Sorry Mum! – Memories of my first Arsenal game at Highbury

“Sorry mum!” by Snowden

Hi Lord Jon and all the JustArsenal family…

Again, thanks for your compliments but I am not a writer. I just wrote about myself that’s all.
I don’t remember much about my first Arsenal game. The game itself that is. My memory insists that the away team were in the blue we associate with Chelski, but it could have been Neverton. (editor please do not edit ‘Neverton’. Thank you.)

I went to my first Arsenal game armed only with the knowledge of going to the Orient. Getting to the O’s and getting home took less than an hour each way so being home by 6 was possible. My parents wouldn’t have known that their little wanderer was off on his wandering again.

I now know it was the Clock End my feet found. I didn’t want to be pushed down the steps to the front where all the other kids were and separated from the pitch by a wall. My head only just got above the wall. The supporter side being lower than the pitch. Seeing the game and collecting a memory or two wasn’t going to happen.

When the game was over it seemed to me to take ages to follow behind the adults as they stepped up the incline to the top and then back down and eventually into the street.

I have this memory of all the people heading in the direction of the 236 bus and being horrified as I thinking I am never going to be home before ‘slipper time’. (Editor please don’t edit that. It is what I meant it not a typo as ‘forward Arsenal was not a typo. That was a reference to Bernard Joy’s book ‘Forward Arsenal’. I have written ‘slipper time’ and that is what I mean – thank you)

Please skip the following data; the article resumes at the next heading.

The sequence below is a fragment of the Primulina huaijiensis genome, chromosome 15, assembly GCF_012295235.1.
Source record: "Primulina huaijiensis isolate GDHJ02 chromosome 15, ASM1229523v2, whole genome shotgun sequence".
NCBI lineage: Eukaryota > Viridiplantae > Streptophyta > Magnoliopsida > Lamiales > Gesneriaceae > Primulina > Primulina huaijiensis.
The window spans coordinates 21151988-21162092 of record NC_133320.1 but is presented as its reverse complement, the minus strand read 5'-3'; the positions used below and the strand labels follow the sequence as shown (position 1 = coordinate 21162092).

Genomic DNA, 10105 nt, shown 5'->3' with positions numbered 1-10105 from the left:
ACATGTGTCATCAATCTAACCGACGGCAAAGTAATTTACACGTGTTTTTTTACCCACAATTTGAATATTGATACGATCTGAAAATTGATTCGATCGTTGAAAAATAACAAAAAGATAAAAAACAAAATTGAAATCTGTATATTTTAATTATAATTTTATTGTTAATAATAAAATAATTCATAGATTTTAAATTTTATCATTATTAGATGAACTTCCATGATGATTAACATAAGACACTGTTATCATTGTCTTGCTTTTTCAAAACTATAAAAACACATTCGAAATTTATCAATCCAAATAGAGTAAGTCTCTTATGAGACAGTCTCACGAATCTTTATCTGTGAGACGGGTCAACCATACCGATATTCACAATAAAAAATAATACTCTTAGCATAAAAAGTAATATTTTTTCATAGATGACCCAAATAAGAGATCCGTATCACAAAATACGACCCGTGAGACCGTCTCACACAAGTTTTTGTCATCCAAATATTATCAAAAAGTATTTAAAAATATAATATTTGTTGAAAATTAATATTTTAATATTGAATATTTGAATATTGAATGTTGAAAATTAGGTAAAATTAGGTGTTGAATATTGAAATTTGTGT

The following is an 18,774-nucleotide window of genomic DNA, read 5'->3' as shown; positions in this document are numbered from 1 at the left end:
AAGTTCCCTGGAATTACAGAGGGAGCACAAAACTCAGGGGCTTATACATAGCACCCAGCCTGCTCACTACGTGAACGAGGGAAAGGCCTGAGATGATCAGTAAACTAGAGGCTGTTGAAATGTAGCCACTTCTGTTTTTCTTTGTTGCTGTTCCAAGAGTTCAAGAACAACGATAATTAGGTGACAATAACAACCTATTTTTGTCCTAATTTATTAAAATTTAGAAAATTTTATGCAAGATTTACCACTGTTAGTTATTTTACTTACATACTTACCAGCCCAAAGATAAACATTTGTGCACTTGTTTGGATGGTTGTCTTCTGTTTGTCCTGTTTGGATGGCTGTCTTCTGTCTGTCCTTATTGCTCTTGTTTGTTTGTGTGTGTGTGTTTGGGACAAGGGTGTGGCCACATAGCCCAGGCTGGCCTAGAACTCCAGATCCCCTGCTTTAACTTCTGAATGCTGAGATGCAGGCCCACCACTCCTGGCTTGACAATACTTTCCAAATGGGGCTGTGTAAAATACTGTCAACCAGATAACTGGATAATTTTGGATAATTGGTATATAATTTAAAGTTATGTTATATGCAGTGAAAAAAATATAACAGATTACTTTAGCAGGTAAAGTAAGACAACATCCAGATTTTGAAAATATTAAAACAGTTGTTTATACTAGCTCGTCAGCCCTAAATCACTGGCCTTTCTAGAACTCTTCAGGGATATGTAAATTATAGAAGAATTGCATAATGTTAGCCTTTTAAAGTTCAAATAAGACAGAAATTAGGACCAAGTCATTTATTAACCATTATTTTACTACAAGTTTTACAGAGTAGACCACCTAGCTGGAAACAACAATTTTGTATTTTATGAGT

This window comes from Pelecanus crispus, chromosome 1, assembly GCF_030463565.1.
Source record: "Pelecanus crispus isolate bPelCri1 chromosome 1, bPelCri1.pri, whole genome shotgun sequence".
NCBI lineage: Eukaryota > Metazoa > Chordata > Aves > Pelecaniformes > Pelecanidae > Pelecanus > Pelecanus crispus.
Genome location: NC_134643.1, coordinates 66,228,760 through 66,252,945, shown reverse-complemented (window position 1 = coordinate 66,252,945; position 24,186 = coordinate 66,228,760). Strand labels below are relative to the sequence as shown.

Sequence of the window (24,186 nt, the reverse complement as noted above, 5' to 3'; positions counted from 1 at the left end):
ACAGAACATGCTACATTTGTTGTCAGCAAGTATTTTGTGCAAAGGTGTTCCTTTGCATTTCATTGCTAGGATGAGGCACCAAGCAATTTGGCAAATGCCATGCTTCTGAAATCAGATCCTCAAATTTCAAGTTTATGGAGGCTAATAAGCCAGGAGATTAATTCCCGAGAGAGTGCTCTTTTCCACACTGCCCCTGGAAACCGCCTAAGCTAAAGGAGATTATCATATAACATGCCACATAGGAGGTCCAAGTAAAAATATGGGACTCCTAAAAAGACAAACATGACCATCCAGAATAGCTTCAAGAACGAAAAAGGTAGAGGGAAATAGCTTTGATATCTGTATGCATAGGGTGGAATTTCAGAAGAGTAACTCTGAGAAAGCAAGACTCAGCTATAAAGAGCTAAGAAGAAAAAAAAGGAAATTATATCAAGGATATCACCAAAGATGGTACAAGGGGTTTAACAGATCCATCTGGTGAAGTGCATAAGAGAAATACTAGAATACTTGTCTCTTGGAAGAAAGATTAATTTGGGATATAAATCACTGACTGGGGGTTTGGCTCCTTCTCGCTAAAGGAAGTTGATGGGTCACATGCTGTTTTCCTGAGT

I think we lost the game. I think that, because I don’t recall the sensations, the happiness and sense of elite of that the big air balloon that would swell over Highbury after a win and follow us home.

I don’t recall my rear end having a visit from ‘the slipper’ for being late on arriving home, but doubtless I had some explaining to do. I know that I was allowed out for an extra half hour if was going to Arsenal. I wasn’t allowed to go to midweek games.

Despite everything, I was Arsenal hooked.

As to the cloud of ‘slipper time’ powering my thinking. This was of my own doing, only I wasn’t to realise this/understand this at the time.

I was 6 and it was summer, my mum took me and a friend’s daughter of about the same age as me out for the day to Hyde Park. Mum dozing the heat of the sun (editor: please don’t edit the ‘dozing the heat of the sun’ it is intentional – not a typo.) and seeing an ice cream man I Ieft her in favour of the ice cream. Needless to say, with no money I didn’t get an ice cream. I arrived back at where I thought I had left my mum and found myself in the state of no ice cream – no money – no mummy. With nothing else to do I went home.

It seems I arrived home about 3 hours later. You can imagine the scenario and reception I received.

When eventually I was allowed to go short distances from home by myself, I was always given a time to be home by, and a meeting with ‘slipper time’ if I arrived home after the agreed time. Had I known what to expect when going to Arsenal I am sure I would have asked for more time and I think it would have been given. It was parental concern that I had to learn to respect and of course I now understand. Sorry Mum and Dad.

Snowden.

Updated: July 12, 2019 — 7:59 pm

10 Comments

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  1. Thanks for sharing your experience. What is the date, if you can remember it?

    1. Hello gotanidea Early sixties. Not explained in ‘Why didn’t they ask Glen? Is that the boys I went to the O’s with were older than me.

      When the O’s game was over, you climbed a wall ( or in my case given a leg up.) and jumped down into the street and you were on the way home. I had no reason to believe it would be different at Arsenal.

      The slow shuffle up the slope began the panic in my mind. Despite the panic, I think it was the size of the Stadium and massive crowd that hooked me.